This Sunday (October 17th) is International Day for the Eradication of Poverty. Our Sisters work in service of the poor across the globe and we spoke to Sr Mairéad Ní Chuirc about her work in Malawi. Sr Mairéad is based in Konzalendo, about a two-hour drive from the city of Blantyre, in an area full of steep hills and valleys. She arrived in May 2021. There are high levels of poverty in Konzalendo, and the local community rely on the corn and crops that they grow, but unfortunately their farms can be detrimentally affected by soil erosion.
Many local people lack access to clean running water. A recent study of the area found that 50% of people were not within a reasonable distance from a well, having to rely instead on streams. The task of drawing water from a stream typically falls to women and girls. After school, girls are sent to collect water while boys play football. “You see an awful lot of inequality in that sense”, says Sr Mairéad.
Recently, while the Sisters delivered a bicycle ambulance project, local people told them that 300 people had no access to running water and that they wanted help to draw a well. The Sisters looked at possible locations and contacted the local Water Board, a branch of the local government. Much of what the Sisters do is a collaborative process of working closely with local people and with state agencies.
Education is crucial in the eradication of poverty but students in Konzalendo face many obstacles to learning. In the local school, most students sit on the floor due to a scarcity of desks and chairs. The exception are Standard 8 students, who are in their final year of primary school. Prior to moving to Malawi, Sr Mairead was given a donation to fund the hire of a carpenter and welder to repair 50 broken desks. She is hoping for additional funding to buy more desks. The cost of uniforms is another significant obstacle for schoolchildren, particularly girls. The Sisters recently helped a student by making her a uniform, ensuring that she can attend school.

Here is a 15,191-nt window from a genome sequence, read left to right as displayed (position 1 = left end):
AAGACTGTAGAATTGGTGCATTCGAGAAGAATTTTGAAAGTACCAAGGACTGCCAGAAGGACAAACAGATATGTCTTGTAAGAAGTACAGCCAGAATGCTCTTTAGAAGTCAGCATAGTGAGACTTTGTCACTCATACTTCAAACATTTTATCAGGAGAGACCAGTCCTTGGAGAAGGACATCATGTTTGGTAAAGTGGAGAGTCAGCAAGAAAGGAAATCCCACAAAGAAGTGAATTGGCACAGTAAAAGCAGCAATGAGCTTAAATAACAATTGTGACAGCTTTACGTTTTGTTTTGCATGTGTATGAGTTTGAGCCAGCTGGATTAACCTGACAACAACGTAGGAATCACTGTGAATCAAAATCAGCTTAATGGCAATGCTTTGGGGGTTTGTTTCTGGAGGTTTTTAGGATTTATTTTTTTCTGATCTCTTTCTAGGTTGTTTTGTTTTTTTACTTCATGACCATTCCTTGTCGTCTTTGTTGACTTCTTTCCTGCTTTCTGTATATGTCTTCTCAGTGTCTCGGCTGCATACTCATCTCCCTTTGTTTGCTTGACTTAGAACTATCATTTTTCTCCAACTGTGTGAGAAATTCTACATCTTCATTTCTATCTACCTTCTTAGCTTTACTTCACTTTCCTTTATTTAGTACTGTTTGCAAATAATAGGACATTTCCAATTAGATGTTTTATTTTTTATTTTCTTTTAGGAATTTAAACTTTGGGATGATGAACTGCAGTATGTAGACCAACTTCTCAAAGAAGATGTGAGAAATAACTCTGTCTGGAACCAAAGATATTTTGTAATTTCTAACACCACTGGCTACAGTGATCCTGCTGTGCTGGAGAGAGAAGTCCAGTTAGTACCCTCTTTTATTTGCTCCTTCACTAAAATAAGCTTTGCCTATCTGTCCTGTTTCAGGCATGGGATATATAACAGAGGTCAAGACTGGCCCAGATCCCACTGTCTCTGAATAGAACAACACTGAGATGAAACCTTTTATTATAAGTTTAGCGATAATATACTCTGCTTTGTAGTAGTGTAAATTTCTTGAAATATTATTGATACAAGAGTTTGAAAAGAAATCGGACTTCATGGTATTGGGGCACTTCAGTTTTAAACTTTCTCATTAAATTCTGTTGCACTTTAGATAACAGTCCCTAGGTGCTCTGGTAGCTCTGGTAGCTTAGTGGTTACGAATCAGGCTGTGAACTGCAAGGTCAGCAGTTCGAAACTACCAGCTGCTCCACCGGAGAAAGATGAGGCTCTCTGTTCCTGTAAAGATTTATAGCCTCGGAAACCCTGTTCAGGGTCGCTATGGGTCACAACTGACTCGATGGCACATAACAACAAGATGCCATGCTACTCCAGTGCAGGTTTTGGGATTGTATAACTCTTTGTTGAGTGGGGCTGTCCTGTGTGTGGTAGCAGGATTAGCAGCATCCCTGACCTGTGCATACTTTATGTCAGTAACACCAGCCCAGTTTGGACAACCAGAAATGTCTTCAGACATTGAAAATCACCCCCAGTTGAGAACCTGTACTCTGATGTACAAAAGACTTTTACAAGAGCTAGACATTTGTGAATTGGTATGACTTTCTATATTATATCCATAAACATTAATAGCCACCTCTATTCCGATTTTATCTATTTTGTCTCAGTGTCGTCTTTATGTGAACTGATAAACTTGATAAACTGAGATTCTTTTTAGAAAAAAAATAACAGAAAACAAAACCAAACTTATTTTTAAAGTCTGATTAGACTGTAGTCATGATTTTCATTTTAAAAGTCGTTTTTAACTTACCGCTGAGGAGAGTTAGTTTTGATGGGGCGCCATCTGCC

Collecting water, chopping down trees for wood, and cooking take up a lot of time for local families. Typically, women and girls collect wood five days a week to ensure they have enough fuel to cook on three stones in the open air. The Sisters are passionate about the environment and are eager to both reduce deforestation and reduce the time women and girls spend cutting trees and cooking. They have worked with North Malawian charity RippleAfrica.org who have provided the ‘Changu Changu Moto (Fast Fast Fire)’. A fuel-efficient cooking stove, the plans are available to download online and can be simply made with local bricks, mud and sand. Over 47,000 stoves have been built to-date across Malawi. In Sr Mairéad’s local community, almost 80 women have expressed interest in building the stove. The impact of the stove can’t be underestimated. Not only does it save cooking time, as more than one pot can be used at a time, it also means tree-cutting visits are reduced to just two days a week as the stoves use less wood. The Sisters are hoping to apply for more funding for this project.
Impact of the Pandemic
The COVID-19 pandemic also complicates life for those living in poverty in Malawi. There is a lack of widespread testing and there are unknown levels of covid in the community. The national vaccine programme has visited the area but widespread fears about the virus has contributed to a low uptake. Masks orders have been issued in cities and larger urban areas, but they have not been widely adopted in the countryside, other than when visiting church or the local government clinic.
How Best to Eradicate Poverty?
There is certainly not an easy answer to this question, the people need so much. A huge priority is securing accesses to water – clean water for drinking, sanitation and for growing crops. This would ensure more access to food for families, many of whom barely have enough.
There is truly a huge need for poverty reduction – the income of the majority of people is below the poverty line. Everything is connected. The availability of water and a reduction in poverty might, hopefully, lead in turn then to children staying in school longer, getting a better education and reduction in early marriage (Unicef data 2020 on Malawi notes that 42% of girls marry before 18, 9% before 15).
The Sisters are embedded in the community with their efforts to eradicate poverty, with stories like Sr Mairead’s bringing this to life.
A newly installed water pump
The local school in Konzalendo
The ‘Changu Changu Moto (Fast Fast Fire)’ stoves in action